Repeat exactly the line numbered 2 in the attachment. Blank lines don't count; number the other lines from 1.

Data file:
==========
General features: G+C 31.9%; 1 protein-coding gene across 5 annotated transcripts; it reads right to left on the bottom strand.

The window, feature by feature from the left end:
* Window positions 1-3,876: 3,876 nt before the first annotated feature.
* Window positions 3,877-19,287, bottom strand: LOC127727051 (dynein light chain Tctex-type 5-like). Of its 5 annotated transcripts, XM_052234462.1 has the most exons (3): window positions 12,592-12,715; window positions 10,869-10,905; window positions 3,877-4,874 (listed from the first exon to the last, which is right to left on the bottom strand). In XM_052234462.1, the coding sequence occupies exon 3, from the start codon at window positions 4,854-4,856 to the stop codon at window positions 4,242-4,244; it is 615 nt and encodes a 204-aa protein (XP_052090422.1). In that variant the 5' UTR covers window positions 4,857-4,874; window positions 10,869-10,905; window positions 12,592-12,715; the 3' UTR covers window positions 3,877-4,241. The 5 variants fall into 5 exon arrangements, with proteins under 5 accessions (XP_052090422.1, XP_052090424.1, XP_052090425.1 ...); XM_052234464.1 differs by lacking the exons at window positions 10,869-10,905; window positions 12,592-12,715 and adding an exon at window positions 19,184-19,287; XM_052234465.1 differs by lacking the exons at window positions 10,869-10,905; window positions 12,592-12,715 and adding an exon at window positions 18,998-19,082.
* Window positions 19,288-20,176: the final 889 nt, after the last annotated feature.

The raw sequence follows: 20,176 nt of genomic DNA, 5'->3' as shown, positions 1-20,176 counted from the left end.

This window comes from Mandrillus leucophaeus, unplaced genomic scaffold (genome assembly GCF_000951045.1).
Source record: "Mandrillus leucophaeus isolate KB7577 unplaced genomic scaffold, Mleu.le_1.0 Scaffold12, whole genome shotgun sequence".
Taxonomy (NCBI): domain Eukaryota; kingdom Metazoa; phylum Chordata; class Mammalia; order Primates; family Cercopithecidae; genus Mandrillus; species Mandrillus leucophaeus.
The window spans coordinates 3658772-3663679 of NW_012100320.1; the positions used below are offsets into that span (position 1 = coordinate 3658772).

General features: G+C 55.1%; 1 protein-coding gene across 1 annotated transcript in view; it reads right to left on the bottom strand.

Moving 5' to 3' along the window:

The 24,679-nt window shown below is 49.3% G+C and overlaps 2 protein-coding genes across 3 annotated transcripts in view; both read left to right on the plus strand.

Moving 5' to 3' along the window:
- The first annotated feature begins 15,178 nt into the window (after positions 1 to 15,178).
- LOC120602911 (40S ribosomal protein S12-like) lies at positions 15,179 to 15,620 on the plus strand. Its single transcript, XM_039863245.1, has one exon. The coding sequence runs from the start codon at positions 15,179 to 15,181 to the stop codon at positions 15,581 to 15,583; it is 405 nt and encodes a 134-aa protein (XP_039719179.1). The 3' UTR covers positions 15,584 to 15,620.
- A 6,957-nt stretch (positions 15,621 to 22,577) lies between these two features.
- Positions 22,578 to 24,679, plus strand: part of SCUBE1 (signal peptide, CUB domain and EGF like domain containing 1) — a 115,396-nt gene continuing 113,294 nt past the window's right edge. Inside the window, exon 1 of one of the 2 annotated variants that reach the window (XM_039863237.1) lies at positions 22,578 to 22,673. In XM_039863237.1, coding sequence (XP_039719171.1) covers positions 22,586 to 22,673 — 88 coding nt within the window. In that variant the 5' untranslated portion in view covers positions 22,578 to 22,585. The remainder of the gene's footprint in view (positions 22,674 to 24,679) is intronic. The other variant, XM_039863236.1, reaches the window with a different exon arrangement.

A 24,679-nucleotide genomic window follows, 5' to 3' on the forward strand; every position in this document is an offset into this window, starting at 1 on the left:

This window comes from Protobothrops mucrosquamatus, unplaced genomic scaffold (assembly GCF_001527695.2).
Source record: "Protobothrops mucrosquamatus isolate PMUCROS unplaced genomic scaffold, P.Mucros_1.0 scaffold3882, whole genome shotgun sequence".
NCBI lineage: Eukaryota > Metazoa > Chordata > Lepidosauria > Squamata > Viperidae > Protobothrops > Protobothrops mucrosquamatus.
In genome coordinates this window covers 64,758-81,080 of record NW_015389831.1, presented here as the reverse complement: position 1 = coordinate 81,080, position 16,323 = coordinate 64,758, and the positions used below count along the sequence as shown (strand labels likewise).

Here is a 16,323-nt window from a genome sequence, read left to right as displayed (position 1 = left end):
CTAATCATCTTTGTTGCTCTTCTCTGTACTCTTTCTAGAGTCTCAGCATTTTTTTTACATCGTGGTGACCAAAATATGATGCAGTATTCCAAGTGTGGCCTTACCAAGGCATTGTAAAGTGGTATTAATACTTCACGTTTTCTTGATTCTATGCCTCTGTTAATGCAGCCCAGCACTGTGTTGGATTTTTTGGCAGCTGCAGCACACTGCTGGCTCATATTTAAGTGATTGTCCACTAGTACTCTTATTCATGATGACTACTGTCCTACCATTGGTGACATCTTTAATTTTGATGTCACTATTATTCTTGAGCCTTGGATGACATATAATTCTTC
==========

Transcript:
The window, feature by feature from the left end: